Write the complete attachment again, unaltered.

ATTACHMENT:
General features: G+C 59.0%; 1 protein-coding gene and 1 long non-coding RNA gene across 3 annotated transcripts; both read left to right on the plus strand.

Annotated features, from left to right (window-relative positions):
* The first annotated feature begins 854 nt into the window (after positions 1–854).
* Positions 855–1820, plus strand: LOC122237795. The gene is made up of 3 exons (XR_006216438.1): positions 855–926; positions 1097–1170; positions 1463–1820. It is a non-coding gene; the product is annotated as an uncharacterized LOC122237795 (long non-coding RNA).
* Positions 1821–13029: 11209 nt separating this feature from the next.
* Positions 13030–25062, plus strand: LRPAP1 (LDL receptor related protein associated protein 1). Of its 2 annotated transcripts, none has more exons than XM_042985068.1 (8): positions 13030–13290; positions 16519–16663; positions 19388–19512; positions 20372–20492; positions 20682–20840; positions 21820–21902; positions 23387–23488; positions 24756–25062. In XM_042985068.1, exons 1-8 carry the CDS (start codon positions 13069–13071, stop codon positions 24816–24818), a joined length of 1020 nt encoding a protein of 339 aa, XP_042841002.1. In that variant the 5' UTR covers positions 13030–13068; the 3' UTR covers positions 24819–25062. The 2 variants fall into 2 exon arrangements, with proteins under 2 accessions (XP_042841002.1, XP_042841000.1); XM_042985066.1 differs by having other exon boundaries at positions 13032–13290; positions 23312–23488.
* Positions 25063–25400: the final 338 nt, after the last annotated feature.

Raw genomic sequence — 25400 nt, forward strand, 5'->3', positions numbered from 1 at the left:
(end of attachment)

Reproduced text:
General features: G+C 59.0%; 1 protein-coding gene and 1 long non-coding RNA gene across 3 annotated transcripts; both read left to right on the plus strand.

Annotated features, from left to right (window-relative positions):
* The first annotated feature begins 854 nt into the window (after positions 1–854).
* Positions 855–1820, plus strand: LOC122237795. The gene is made up of 3 exons (XR_006216438.1): positions 855–926; positions 1097–1170; positions 1463–1820. It is a non-coding gene; the product is annotated as an uncharacterized LOC122237795 (long non-coding RNA).
* Positions 1821–13029: 11209 nt separating this feature from the next.
* Positions 13030–25062, plus strand: LRPAP1 (LDL receptor related protein associated protein 1). Of its 2 annotated transcripts, none has more exons than XM_042985068.1 (8): positions 13030–13290; positions 16519–16663; positions 19388–19512; positions 20372–20492; positions 20682–20840; positions 21820–21902; positions 23387–23488; positions 24756–25062. In XM_042985068.1, exons 1-8 carry the CDS (start codon positions 13069–13071, stop codon positions 24816–24818), a joined length of 1020 nt encoding a protein of 339 aa, XP_042841002.1. In that variant the 5' UTR covers positions 13030–13068; the 3' UTR covers positions 24819–25062. The 2 variants fall into 2 exon arrangements, with proteins under 2 accessions (XP_042841002.1, XP_042841000.1); XM_042985066.1 differs by having other exon boundaries at positions 13032–13290; positions 23312–23488.
* Positions 25063–25400: the final 338 nt, after the last annotated feature.

Raw genomic sequence — 25400 nt, forward strand, 5'->3', positions numbered from 1 at the left: